In excessive-force claims, the reasonableness of an officer’s conduct depends on the “facts and circumstances of each particular case, including the severity of the crime at issue, whether the suspect poses an immediate threat to the safety of the officers or others, and whether he is actively resisting arrest or attempting to evade arrest by flight.” See Graham v. Connor. We must adopt “the perspective of a reasonable officer on the scene, rather than judge with the 20/20 vision of hindsight.” Our inquiry is “whether the officer’s actions were ‘objectively reasonable’ in light of the facts and circumstances confronting him, without regard to his underlying intent or motivation.”

Application of the Graham factors shows that Brown’s conduct was objectively unreasonable. DUI is a serious offense, See Brothers v. Zoss, so that factor favors Brown. But the other factors push heavily for Cooper.

No reasonable officer could conclude that Cooper posed an immediate threat to Brown or others. Cooper was not suspected of committing a violent offense, and Brown testified that Pressgrove, when calling for backup, had not warned that Cooper might be violent. Moreover, Brown could see Cooper’s hands and knew he had no weapon. Indeed, Brown’s own expert testified that there was no evidence that would have led a reasonable officer to believe that Cooper was a threat. Thus, this factor weighs strongly for Cooper.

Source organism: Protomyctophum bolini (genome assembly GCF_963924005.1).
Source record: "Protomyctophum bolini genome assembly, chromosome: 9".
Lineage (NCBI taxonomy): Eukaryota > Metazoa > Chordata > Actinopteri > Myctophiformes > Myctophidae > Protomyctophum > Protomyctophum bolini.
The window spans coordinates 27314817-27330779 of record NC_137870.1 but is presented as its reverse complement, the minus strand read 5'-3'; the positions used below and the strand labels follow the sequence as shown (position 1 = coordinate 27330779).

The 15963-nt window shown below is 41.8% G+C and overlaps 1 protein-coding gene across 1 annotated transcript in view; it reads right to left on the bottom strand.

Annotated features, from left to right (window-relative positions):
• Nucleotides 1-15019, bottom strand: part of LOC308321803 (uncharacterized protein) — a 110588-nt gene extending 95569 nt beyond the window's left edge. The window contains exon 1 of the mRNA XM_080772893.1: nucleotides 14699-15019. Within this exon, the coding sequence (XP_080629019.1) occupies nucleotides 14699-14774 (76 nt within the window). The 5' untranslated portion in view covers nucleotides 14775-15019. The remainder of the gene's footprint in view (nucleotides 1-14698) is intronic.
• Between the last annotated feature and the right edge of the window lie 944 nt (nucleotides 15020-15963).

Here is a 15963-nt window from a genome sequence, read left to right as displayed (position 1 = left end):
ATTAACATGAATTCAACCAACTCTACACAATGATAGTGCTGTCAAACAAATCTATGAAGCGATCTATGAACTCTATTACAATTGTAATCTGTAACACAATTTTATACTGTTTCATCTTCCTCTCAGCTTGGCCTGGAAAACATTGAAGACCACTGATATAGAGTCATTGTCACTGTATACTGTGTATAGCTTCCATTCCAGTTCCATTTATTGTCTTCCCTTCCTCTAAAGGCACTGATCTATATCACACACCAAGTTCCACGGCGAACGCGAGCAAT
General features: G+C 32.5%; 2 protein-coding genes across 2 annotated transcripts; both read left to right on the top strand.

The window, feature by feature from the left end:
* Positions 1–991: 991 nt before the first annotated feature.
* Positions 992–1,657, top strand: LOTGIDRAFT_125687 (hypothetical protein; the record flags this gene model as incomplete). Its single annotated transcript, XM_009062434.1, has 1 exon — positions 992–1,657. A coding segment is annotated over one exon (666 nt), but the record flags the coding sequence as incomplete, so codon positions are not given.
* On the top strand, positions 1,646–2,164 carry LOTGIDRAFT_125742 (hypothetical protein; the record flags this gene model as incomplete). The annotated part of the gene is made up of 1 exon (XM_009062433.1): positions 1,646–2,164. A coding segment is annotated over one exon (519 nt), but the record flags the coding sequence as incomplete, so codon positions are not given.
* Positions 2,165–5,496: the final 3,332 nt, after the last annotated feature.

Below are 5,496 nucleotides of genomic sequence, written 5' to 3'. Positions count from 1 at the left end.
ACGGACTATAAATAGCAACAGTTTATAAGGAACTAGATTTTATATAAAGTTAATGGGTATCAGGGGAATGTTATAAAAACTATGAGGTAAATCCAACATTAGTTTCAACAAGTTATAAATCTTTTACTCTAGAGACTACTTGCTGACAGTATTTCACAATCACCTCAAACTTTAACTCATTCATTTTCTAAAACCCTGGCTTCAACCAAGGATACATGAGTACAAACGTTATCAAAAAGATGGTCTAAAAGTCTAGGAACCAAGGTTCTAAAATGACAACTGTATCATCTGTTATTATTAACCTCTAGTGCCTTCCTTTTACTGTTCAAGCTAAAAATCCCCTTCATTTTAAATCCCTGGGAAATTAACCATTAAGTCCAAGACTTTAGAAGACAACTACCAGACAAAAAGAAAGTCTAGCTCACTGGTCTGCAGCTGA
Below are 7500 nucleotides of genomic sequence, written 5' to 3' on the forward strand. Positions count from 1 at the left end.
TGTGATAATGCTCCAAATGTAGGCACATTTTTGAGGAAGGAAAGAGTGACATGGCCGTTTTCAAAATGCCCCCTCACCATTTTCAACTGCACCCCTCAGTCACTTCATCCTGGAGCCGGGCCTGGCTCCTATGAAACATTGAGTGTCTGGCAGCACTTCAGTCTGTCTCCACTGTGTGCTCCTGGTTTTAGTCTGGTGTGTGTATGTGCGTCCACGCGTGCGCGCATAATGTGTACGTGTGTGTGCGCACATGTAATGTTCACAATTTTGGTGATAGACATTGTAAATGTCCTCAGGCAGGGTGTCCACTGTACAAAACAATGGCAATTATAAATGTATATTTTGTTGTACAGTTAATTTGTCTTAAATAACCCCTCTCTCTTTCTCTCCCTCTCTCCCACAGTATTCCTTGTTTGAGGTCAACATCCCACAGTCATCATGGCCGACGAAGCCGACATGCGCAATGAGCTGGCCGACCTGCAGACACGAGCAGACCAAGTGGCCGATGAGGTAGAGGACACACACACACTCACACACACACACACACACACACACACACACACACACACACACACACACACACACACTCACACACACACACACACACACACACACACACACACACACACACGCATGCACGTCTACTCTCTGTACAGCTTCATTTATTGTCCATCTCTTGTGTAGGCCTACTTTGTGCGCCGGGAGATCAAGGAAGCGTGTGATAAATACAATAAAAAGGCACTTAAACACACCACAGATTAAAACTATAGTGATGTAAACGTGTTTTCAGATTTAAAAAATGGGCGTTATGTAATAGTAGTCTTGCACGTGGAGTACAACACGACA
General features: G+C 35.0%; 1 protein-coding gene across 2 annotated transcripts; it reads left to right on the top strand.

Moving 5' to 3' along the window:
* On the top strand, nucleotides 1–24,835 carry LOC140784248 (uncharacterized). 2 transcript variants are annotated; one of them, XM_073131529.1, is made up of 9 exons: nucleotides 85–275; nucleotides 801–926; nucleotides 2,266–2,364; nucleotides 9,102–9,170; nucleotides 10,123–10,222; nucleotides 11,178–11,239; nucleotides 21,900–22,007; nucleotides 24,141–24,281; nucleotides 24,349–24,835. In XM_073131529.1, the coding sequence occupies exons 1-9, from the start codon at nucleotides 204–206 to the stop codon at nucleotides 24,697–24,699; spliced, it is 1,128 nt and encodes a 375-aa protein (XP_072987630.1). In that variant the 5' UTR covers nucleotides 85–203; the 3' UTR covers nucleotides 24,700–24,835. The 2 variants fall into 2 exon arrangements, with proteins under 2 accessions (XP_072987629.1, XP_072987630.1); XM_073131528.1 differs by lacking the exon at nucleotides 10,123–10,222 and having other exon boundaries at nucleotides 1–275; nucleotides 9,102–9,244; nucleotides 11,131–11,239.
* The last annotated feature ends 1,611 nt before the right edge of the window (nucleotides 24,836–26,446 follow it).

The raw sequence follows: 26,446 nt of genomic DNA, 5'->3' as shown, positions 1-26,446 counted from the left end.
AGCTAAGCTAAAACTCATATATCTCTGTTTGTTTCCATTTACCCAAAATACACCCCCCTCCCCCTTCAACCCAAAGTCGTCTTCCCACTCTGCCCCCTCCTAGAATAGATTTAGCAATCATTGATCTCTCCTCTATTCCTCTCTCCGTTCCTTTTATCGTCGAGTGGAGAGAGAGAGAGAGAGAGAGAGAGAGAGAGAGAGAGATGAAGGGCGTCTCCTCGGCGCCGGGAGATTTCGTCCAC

On the third factor, Cooper was not actively resisting arrest or attempting to flee or to strike Sunny. The only act of “resistance” that Brown identifies is Cooper’s failure to show his hands because, although they were on Sunny’s head and visible to Brown, Brown wanted Cooper to raise his hands. Given that Sunny was still latched onto Cooper’s calf at the time, the failure to raise his hands can hardly be characterized as “active resistance.”

But even if it was, any “resistance” ended quickly. Brown ordered Cooper to roll onto his stomach, and Cooper complied with that order. At that point, no reasonable officer could believe that Cooper was actively resisting arrest; to the contrary, he was actively complying. And yet Brown still did not command Sunny to release the bite. Moreover, Brown was required to “assess not only the need for force, but also ‘the relationship between the need and the amount of force used.'” Brown subjected Cooper to a lengthy dog attack that inflicted serious injuries, even though he had no reason to believe that Cooper posed a threat, and without first attempting to negotiate. And he continued applying force even after Cooper was actively complying with his orders. Brown’s own expert conceded that there was no reason for Brown to permit Sunny to continue attacking once Cooper was on his stomach.

The undisputed facts establish that Brown’s use of force was objectively unreasonable. To be clear, we do not say that any application of force to a compliant arrestee is per se unreasonable, and we do not opine on the line of reasonableness. Instead, we state only the obvious: Under the facts in this record, permitting a dog to continue biting a compliant and non-threatening arrestee is objectively unreasonable.

The order denying qualified immunity is AFFIRMED.